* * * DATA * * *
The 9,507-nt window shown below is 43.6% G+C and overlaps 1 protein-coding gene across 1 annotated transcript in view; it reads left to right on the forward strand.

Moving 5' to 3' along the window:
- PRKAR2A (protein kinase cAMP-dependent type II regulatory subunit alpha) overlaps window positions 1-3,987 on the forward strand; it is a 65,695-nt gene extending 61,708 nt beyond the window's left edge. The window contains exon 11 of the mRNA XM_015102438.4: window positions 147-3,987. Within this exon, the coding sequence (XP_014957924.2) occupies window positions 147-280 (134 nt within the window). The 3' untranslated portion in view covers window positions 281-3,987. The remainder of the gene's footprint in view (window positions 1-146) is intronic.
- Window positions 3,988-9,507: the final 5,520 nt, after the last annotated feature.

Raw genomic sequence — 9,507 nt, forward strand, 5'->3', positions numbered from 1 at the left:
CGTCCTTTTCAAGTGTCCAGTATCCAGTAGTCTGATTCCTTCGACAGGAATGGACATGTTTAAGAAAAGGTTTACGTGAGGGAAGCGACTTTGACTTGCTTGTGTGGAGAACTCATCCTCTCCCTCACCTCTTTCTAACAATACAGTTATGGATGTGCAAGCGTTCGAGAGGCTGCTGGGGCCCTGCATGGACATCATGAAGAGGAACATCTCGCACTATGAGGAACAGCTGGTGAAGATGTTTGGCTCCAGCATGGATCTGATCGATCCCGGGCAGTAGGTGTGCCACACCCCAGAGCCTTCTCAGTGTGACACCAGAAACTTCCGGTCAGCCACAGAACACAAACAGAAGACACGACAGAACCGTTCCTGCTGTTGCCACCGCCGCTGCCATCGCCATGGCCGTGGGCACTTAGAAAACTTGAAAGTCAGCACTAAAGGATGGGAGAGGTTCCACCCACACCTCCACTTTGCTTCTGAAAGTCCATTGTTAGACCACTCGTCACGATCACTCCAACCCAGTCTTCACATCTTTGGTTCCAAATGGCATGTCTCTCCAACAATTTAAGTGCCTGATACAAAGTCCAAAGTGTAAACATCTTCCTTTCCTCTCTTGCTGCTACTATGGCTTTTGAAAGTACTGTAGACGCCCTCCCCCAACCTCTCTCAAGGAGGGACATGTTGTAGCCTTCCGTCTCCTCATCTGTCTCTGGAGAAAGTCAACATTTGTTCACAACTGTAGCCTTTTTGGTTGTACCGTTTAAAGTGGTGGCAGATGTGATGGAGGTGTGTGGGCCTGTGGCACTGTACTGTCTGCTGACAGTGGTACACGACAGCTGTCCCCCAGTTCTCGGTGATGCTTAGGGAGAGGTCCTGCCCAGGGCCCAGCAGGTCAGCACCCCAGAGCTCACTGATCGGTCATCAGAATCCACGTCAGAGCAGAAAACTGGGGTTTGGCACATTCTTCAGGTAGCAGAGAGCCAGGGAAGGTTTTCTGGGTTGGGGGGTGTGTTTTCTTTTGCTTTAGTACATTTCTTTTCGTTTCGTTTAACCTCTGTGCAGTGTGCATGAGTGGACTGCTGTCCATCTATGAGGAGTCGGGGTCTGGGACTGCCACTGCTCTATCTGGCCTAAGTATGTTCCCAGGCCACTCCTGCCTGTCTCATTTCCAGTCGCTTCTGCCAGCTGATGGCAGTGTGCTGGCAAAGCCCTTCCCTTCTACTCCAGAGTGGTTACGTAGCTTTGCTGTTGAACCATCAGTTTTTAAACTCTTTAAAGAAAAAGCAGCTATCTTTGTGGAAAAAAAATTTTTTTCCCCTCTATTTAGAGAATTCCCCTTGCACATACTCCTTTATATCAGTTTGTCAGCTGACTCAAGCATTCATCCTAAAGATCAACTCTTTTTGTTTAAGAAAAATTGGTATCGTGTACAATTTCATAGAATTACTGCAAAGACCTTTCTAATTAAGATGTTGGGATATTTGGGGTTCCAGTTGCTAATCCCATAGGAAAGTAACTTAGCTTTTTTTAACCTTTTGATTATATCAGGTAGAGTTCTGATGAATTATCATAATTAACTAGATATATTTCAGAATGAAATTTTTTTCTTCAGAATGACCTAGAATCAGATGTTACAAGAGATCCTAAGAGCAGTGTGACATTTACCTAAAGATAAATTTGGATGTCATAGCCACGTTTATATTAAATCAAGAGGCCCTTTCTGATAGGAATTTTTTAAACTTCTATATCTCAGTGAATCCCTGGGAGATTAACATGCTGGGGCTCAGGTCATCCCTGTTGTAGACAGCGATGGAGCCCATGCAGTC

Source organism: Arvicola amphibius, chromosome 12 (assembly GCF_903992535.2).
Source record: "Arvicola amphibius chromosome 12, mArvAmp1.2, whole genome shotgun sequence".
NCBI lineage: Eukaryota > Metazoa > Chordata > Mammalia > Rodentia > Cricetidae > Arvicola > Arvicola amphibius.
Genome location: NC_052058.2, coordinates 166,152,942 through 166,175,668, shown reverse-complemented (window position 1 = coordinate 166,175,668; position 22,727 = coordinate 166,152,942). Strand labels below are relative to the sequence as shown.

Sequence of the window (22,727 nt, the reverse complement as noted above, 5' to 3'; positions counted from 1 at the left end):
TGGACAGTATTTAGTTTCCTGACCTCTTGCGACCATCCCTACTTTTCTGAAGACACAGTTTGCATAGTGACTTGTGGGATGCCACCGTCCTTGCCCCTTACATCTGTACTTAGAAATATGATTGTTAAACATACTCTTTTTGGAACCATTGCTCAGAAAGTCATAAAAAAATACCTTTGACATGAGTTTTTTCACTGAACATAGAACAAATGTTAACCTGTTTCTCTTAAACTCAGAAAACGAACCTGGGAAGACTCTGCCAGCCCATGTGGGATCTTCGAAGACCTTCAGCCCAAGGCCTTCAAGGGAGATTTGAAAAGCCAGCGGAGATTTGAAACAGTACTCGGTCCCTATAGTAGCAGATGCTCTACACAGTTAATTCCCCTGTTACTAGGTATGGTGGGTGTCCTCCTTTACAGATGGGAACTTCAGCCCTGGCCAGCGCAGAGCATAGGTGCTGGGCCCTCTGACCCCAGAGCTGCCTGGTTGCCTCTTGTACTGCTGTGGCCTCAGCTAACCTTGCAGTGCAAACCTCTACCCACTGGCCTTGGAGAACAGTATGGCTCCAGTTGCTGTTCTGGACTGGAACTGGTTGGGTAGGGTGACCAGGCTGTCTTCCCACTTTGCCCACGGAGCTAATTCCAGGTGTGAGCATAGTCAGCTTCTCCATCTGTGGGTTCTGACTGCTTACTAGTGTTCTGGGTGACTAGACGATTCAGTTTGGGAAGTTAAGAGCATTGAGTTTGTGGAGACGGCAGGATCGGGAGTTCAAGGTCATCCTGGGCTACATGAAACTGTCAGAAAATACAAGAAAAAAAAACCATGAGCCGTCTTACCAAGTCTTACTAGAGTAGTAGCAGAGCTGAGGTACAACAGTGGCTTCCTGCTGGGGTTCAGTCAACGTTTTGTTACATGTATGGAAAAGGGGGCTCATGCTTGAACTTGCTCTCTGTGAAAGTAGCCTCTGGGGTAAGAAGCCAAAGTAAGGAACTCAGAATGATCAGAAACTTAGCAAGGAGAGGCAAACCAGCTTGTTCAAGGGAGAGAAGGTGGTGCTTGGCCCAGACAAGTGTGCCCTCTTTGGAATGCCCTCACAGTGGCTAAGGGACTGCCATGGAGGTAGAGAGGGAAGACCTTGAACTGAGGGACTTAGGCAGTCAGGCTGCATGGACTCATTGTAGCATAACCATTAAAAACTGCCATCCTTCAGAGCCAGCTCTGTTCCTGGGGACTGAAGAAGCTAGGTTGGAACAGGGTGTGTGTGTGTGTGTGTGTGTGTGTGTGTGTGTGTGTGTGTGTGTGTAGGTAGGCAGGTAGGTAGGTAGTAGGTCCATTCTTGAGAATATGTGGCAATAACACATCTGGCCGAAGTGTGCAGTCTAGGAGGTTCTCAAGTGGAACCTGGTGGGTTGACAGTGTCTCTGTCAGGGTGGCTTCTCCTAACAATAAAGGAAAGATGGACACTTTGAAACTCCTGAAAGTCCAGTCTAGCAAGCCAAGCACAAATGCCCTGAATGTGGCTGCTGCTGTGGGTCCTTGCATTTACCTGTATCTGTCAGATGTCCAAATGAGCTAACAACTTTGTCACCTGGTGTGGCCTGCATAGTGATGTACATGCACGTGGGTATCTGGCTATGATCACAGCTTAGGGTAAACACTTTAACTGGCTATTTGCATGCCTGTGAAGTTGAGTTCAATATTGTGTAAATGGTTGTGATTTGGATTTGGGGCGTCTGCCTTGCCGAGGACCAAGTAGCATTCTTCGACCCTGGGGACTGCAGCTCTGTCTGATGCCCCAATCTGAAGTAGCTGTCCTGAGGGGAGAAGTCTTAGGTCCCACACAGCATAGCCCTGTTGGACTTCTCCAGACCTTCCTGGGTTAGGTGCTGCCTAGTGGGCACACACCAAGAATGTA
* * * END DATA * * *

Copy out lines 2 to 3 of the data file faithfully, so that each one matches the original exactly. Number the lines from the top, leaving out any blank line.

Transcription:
Moving 5' to 3' along the window:
- PRKAR2A (protein kinase cAMP-dependent type II regulatory subunit alpha) overlaps window positions 1-3,987 on the forward strand; it is a 65,695-nt gene extending 61,708 nt beyond the window's left edge. The window contains exon 11 of the mRNA XM_015102438.4: window positions 147-3,987. Within this exon, the coding sequence (XP_014957924.2) occupies window positions 147-280 (134 nt within the window). The 3' untranslated portion in view covers window positions 281-3,987. The remainder of the gene's footprint in view (window positions 1-146) is intronic.